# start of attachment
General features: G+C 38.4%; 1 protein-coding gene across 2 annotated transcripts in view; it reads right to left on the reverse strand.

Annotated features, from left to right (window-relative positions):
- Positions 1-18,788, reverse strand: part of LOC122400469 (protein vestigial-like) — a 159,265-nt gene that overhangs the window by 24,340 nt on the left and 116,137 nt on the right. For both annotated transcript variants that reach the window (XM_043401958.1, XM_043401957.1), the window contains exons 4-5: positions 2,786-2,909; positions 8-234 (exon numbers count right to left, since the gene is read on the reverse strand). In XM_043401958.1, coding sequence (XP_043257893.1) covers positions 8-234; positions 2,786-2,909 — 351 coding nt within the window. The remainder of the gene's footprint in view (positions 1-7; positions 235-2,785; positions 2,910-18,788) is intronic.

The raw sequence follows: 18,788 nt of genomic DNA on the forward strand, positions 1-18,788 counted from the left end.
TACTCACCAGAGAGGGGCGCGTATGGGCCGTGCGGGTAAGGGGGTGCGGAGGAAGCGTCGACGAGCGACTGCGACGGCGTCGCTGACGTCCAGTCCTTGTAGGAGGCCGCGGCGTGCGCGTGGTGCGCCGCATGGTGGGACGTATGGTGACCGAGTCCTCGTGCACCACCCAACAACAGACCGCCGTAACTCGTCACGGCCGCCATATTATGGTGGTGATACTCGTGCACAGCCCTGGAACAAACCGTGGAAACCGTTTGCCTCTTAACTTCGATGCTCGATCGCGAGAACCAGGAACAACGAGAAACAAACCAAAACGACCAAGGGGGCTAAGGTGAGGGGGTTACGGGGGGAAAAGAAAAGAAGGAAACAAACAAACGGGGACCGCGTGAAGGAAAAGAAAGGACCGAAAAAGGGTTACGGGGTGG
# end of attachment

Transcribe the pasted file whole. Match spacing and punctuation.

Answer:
General features: G+C 38.4%; 1 protein-coding gene across 2 annotated transcripts in view; it reads right to left on the reverse strand.

Annotated features, from left to right (window-relative positions):
- Positions 1-18,788, reverse strand: part of LOC122400469 (protein vestigial-like) — a 159,265-nt gene that overhangs the window by 24,340 nt on the left and 116,137 nt on the right. For both annotated transcript variants that reach the window (XM_043401958.1, XM_043401957.1), the window contains exons 4-5: positions 2,786-2,909; positions 8-234 (exon numbers count right to left, since the gene is read on the reverse strand). In XM_043401958.1, coding sequence (XP_043257893.1) covers positions 8-234; positions 2,786-2,909 — 351 coding nt within the window. The remainder of the gene's footprint in view (positions 1-7; positions 235-2,785; positions 2,910-18,788) is intronic.

The raw sequence follows: 18,788 nt of genomic DNA on the forward strand, positions 1-18,788 counted from the left end.
TACTCACCAGAGAGGGGCGCGTATGGGCCGTGCGGGTAAGGGGGTGCGGAGGAAGCGTCGACGAGCGACTGCGACGGCGTCGCTGACGTCCAGTCCTTGTAGGAGGCCGCGGCGTGCGCGTGGTGCGCCGCATGGTGGGACGTATGGTGACCGAGTCCTCGTGCACCACCCAACAACAGACCGCCGTAACTCGTCACGGCCGCCATATTATGGTGGTGATACTCGTGCACAGCCCTGGAACAAACCGTGGAAACCGTTTGCCTCTTAACTTCGATGCTCGATCGCGAGAACCAGGAACAACGAGAAACAAACCAAAACGACCAAGGGGGCTAAGGTGAGGGGGTTACGGGGGGAAAAGAAAAGAAGGAAACAAACAAACGGGGACCGCGTGAAGGAAAAGAAAGGACCGAAAAAGGGTTACGGGGTGG